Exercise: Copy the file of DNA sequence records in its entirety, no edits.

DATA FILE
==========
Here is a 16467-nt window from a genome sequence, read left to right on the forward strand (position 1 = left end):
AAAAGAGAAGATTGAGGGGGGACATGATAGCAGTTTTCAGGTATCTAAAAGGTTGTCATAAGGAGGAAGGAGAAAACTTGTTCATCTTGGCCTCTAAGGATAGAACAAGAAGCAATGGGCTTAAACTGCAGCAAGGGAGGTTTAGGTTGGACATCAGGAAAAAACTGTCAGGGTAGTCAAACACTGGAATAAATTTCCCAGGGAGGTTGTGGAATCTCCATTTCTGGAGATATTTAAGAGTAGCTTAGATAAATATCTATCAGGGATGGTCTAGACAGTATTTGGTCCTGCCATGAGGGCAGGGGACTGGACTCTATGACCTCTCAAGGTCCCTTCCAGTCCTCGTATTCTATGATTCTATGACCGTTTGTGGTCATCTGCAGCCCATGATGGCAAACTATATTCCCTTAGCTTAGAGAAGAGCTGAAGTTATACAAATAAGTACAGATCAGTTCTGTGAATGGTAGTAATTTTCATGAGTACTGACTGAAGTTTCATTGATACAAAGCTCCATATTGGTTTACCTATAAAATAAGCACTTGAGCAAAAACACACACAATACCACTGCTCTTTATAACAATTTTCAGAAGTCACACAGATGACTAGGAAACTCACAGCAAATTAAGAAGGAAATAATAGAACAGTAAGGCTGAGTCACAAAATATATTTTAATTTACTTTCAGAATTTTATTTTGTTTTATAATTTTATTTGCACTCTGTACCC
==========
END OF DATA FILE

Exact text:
Here is a 16467-nt window from a genome sequence, read left to right on the forward strand (position 1 = left end):
AAAAGAGAAGATTGAGGGGGGACATGATAGCAGTTTTCAGGTATCTAAAAGGTTGTCATAAGGAGGAAGGAGAAAACTTGTTCATCTTGGCCTCTAAGGATAGAACAAGAAGCAATGGGCTTAAACTGCAGCAAGGGAGGTTTAGGTTGGACATCAGGAAAAAACTGTCAGGGTAGTCAAACACTGGAATAAATTTCCCAGGGAGGTTGTGGAATCTCCATTTCTGGAGATATTTAAGAGTAGCTTAGATAAATATCTATCAGGGATGGTCTAGACAGTATTTGGTCCTGCCATGAGGGCAGGGGACTGGACTCTATGACCTCTCAAGGTCCCTTCCAGTCCTCGTATTCTATGATTCTATGACCGTTTGTGGTCATCTGCAGCCCATGATGGCAAACTATATTCCCTTAGCTTAGAGAAGAGCTGAAGTTATACAAATAAGTACAGATCAGTTCTGTGAATGGTAGTAATTTTCATGAGTACTGACTGAAGTTTCATTGATACAAAGCTCCATATTGGTTTACCTATAAAATAAGCACTTGAGCAAAAACACACACAATACCACTGCTCTTTATAACAATTTTCAGAAGTCACACAGATGACTAGGAAACTCACAGCAAATTAAGAAGGAAATAATAGAACAGTAAGGCTGAGTCACAAAATATATTTTAATTTACTTTCAGAATTTTATTTTGTTTTATAATTTTATTTGCACTCTGTACCC